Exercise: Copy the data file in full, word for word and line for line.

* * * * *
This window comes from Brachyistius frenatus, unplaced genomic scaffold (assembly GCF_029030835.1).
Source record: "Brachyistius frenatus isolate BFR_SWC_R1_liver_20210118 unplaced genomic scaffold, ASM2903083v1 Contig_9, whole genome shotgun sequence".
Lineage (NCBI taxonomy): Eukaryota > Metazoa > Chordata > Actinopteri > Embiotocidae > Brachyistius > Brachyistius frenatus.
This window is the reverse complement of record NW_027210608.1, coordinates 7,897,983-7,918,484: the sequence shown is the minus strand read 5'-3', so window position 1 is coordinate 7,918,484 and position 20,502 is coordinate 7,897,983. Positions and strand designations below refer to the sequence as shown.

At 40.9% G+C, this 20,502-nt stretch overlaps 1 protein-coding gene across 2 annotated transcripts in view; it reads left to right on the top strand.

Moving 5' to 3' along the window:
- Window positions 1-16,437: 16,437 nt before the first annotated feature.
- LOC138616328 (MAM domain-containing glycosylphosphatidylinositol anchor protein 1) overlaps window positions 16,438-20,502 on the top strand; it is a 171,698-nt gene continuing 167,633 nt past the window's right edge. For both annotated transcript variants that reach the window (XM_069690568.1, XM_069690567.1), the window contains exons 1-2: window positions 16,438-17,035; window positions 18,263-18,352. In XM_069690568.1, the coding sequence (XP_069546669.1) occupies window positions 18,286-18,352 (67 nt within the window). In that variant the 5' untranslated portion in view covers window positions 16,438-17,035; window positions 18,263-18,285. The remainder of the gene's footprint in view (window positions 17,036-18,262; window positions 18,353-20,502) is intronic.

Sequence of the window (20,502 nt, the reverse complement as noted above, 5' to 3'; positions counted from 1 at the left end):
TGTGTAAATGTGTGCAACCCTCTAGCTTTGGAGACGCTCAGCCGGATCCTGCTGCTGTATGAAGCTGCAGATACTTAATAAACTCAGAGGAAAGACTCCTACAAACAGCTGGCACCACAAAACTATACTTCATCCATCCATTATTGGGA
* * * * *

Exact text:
This window comes from Brachyistius frenatus, unplaced genomic scaffold (assembly GCF_029030835.1).
Source record: "Brachyistius frenatus isolate BFR_SWC_R1_liver_20210118 unplaced genomic scaffold, ASM2903083v1 Contig_9, whole genome shotgun sequence".
Lineage (NCBI taxonomy): Eukaryota > Metazoa > Chordata > Actinopteri > Embiotocidae > Brachyistius > Brachyistius frenatus.
This window is the reverse complement of record NW_027210608.1, coordinates 7,897,983-7,918,484: the sequence shown is the minus strand read 5'-3', so window position 1 is coordinate 7,918,484 and position 20,502 is coordinate 7,897,983. Positions and strand designations below refer to the sequence as shown.

At 40.9% G+C, this 20,502-nt stretch overlaps 1 protein-coding gene across 2 annotated transcripts in view; it reads left to right on the top strand.

Moving 5' to 3' along the window:
- Window positions 1-16,437: 16,437 nt before the first annotated feature.
- LOC138616328 (MAM domain-containing glycosylphosphatidylinositol anchor protein 1) overlaps window positions 16,438-20,502 on the top strand; it is a 171,698-nt gene continuing 167,633 nt past the window's right edge. For both annotated transcript variants that reach the window (XM_069690568.1, XM_069690567.1), the window contains exons 1-2: window positions 16,438-17,035; window positions 18,263-18,352. In XM_069690568.1, the coding sequence (XP_069546669.1) occupies window positions 18,286-18,352 (67 nt within the window). In that variant the 5' untranslated portion in view covers window positions 16,438-17,035; window positions 18,263-18,285. The remainder of the gene's footprint in view (window positions 17,036-18,262; window positions 18,353-20,502) is intronic.

Sequence of the window (20,502 nt, the reverse complement as noted above, 5' to 3'; positions counted from 1 at the left end):
TGTGTAAATGTGTGCAACCCTCTAGCTTTGGAGACGCTCAGCCGGATCCTGCTGCTGTATGAAGCTGCAGATACTTAATAAACTCAGAGGAAAGACTCCTACAAACAGCTGGCACCACAAAACTATACTTCATCCATCCATTATTGGGA